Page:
Makes 6 servings.
Source: Eat Greens: Seasonal Recipes to Enjoy in Abundance by Barbara Scott-Goodman and Liz Trovato (Wiley Publishing, $24.95)
Yellow Rice With Seafood
3 tablespoons olive oil
1 large onion, chopped
6 garlic cloves, mashed
1 pound shrimp, peeled and cleaned
2 lobster tails, cut into 3 sections each
½ pound scallops and/or squid, cut into rings
3 to 4 clams in their shells
5 to 6 oysters in their shells
½ pound firm white fish, such as grouper, cut into chunks
Black pepper to taste
¼ teaspoon cumin powder
Pinch red pepper, crushed
2 teaspoons salt
1 cup dry white wine
1 small can tomato paste (about 3 tablespoons)
1 can (7 ounces) sweet red pimentos, sliced, with liquid
1 small can (8 ounces) sweet peas
3 cups uncooked Valencia-style rice (short grain)
12 ounces beer (not dark)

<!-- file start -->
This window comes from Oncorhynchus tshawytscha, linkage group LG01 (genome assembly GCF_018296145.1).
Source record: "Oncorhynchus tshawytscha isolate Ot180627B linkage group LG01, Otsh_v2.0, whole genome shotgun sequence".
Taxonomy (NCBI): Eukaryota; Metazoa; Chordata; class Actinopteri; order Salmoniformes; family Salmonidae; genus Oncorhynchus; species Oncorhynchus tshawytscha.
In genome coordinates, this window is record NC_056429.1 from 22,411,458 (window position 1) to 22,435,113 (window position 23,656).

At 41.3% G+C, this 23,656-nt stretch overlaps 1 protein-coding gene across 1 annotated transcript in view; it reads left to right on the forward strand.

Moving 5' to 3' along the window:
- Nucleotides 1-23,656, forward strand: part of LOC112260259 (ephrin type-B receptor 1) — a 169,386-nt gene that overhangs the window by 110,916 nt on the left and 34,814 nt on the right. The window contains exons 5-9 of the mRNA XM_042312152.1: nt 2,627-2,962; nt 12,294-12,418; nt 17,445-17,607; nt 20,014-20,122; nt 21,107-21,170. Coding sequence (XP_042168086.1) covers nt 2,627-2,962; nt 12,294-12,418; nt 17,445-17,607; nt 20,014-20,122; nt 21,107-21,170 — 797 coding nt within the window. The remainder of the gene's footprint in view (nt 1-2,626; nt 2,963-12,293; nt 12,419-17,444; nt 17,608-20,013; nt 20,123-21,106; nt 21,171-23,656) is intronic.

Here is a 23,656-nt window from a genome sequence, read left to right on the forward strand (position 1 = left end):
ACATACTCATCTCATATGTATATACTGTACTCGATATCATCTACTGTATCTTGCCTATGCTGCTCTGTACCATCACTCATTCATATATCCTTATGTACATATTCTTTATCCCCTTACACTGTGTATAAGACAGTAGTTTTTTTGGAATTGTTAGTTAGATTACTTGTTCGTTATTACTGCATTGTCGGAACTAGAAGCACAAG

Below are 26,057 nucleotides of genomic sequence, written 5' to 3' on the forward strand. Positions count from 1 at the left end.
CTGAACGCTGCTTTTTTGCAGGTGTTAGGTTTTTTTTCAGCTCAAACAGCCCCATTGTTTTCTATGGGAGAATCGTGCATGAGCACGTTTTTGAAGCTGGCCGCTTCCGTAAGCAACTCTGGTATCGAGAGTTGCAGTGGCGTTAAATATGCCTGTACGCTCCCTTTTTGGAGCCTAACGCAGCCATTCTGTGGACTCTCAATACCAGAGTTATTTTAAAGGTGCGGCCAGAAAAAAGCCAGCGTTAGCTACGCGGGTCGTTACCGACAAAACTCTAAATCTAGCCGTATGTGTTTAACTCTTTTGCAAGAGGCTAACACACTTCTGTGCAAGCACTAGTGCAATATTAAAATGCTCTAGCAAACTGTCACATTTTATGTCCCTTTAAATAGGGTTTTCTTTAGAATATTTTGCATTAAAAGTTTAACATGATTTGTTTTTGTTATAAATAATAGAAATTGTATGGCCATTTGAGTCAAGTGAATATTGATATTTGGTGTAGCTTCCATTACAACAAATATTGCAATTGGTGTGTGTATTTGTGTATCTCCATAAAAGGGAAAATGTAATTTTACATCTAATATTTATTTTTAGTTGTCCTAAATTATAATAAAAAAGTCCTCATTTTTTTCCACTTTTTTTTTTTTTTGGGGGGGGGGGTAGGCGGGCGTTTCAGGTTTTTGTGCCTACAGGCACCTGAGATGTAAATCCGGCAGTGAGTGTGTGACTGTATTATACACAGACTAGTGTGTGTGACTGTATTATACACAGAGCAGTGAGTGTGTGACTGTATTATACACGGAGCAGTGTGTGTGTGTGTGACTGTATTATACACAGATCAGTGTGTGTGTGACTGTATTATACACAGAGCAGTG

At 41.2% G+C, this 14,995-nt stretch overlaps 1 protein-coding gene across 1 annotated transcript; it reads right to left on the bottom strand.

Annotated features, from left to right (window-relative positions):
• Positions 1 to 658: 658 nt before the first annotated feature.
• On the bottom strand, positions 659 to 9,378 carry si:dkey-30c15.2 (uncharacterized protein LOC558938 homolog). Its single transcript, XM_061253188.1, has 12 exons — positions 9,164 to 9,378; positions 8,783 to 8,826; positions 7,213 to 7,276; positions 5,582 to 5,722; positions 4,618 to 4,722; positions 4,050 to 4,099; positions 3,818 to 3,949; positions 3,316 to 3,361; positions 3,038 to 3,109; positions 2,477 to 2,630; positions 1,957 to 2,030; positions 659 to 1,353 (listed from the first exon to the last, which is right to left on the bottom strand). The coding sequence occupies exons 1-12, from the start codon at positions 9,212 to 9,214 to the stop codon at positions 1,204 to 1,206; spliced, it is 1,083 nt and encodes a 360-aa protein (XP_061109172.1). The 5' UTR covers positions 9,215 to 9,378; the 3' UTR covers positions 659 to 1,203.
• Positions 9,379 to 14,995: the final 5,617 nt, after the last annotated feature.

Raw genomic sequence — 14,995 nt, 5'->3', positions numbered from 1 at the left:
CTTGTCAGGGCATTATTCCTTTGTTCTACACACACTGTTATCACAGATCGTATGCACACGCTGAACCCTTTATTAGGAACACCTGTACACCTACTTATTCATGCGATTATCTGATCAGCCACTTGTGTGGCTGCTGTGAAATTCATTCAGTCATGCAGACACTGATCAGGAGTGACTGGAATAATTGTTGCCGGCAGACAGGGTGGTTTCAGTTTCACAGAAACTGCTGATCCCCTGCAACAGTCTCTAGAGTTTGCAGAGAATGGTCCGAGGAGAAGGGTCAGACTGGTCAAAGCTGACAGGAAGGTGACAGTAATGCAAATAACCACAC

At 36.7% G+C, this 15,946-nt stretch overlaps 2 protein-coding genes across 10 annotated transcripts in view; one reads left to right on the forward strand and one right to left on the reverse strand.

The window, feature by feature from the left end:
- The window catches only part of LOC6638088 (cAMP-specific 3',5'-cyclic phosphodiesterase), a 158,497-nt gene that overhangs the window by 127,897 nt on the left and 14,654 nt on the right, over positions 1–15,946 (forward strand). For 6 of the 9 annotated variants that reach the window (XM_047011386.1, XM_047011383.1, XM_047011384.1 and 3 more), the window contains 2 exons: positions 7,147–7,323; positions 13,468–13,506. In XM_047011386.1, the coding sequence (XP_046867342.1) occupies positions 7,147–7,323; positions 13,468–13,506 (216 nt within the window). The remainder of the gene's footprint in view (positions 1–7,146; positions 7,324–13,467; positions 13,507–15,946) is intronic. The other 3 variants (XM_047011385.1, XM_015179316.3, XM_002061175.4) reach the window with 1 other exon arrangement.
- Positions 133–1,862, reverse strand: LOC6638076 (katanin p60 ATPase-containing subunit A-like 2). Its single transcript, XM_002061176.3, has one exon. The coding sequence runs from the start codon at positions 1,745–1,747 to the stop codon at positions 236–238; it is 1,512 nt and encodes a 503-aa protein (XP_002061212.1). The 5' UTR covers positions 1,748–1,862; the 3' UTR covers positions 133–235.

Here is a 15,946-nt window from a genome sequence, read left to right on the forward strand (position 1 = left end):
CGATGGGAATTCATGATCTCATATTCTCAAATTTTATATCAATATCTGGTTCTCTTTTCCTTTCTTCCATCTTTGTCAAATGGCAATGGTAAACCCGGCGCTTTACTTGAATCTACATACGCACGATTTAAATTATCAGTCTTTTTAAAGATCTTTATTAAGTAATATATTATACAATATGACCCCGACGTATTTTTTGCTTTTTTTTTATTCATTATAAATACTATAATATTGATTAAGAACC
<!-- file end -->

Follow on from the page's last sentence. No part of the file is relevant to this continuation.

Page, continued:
5 ½ cups water
Generous pinch saffron or ½ teaspoon red food coloring
1 can white asparagus for decorating
Pressure cooker method:
Heat the oil in a large pressure cooker. Add the onions and garlic and saute until the onions are transparent. Add the seafood and the fish. Continue to saute for 2 minutes while turning; add all the spices and salt. Add the white wine, tomato paste, sweet red pimentos and peas. Mix everything well. Add the rice, beer, water and saffron or red coloring. Stir. Cover the pressure cooker, wait for the pressure to build and cook for 20 minutes over medium heat. After 20 minutes, take the cooker to the sink and let cool water run over the cooker until the pressure is gone; the vent valve will go down. Open the cooker and serve immediately. Rice will be soupy, which is called a la chorrera. Decorate with white asparagus.
Conventional cooking method:
Use a 5- to 6-quart Dutch oven or large, deep skillet fitted with a good lid.
Start sauteing ingredients in the same order as the direction for pressure cooker over medium-high heat. After adding the rice and liquids, bring to a boil. Reduce heat to low and cook for about 30 minutes.
Source: Authentic Cuban Cuisine by Martha Abreu Cortina (Pelican Publishing, $25)